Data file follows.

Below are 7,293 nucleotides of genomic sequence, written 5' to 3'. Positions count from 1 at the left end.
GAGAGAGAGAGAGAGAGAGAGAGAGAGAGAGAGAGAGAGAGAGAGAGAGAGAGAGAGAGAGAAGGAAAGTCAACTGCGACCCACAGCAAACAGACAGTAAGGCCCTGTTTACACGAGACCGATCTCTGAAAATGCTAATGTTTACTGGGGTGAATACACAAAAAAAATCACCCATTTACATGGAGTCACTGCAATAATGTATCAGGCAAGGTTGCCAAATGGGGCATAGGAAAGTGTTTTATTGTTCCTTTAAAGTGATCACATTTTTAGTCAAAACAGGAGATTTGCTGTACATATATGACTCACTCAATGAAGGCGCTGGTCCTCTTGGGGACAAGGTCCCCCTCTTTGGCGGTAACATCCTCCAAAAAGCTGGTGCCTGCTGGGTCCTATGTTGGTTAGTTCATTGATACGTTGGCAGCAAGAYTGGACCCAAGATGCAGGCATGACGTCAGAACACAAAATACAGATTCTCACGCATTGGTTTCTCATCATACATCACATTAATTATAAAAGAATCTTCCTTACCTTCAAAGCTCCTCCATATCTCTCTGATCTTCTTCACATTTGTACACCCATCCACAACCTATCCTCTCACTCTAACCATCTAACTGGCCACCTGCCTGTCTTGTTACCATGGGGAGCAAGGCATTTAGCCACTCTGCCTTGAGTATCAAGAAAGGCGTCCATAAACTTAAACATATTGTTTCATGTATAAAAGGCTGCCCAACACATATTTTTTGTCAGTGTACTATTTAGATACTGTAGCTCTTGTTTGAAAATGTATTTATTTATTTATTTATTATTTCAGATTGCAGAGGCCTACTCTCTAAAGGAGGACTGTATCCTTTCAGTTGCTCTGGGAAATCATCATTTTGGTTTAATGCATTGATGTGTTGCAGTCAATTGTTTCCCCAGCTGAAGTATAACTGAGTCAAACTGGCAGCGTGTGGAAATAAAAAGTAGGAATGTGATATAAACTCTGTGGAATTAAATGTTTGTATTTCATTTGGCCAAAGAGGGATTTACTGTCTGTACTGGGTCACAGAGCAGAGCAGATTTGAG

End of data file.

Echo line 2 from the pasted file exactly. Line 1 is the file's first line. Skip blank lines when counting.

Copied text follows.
GAGAGAGAGAGAGAGAGAGAGAGAGAGAGAGAGAGAGAGAGAGAGAGAGAGAGAGAGAGAGAAGGAAAGTCAACTGCGACCCACAGCAAACAGACAGTAAGGCCCTGTTTACACGAGACCGATCTCTGAAAATGCTAATGTTTACTGGGGTGAATACACAAAAAAAATCACCCATTTACATGGAGTCACTGCAATAATGTATCAGGCAAGGTTGCCAAATGGGGCATAGGAAAGTGTTTTATTGTTCCTTTAAAGTGATCACATTTTTAGTCAAAACAGGAGATTTGCTGTACATATATGACTCACTCAATGAAGGCGCTGGTCCTCTTGGGGACAAGGTCCCCCTCTTTGGCGGTAACATCCTCCAAAAAGCTGGTGCCTGCTGGGTCCTATGTTGGTTAGTTCATTGATACGTTGGCAGCAAGAYTGGACCCAAGATGCAGGCATGACGTCAGAACACAAAATACAGATTCTCACGCATTGGTTTCTCATCATACATCACATTAATTATAAAAGAATCTTCCTTACCTTCAAAGCTCCTCCATATCTCTCTGATCTTCTTCACATTTGTACACCCATCCACAACCTATCCTCTCACTCTAACCATCTAACTGGCCACCTGCCTGTCTTGTTACCATGGGGAGCAAGGCATTTAGCCACTCTGCCTTGAGTATCAAGAAAGGCGTCCATAAACTTAAACATATTGTTTCATGTATAAAAGGCTGCCCAACACATATTTTTTGTCAGTGTACTATTTAGATACTGTAGCTCTTGTTTGAAAATGTATTTATTTATTTATTTATTATTTCAGATTGCAGAGGCCTACTCTCTAAAGGAGGACTGTATCCTTTCAGTTGCTCTGGGAAATCATCATTTTGGTTTAATGCATTGATGTGTTGCAGTCAATTGTTTCCCCAGCTGAAGTATAACTGAGTCAAACTGGCAGCGTGTGGAAATAAAAAGTAGGAATGTGATATAAACTCTGTGGAATTAAATGTTTGTATTTCATTTGGCCAAAGAGGGATTTACTGTCTGTACTGGGTCACAGAGCAGAGCAGATTTGAG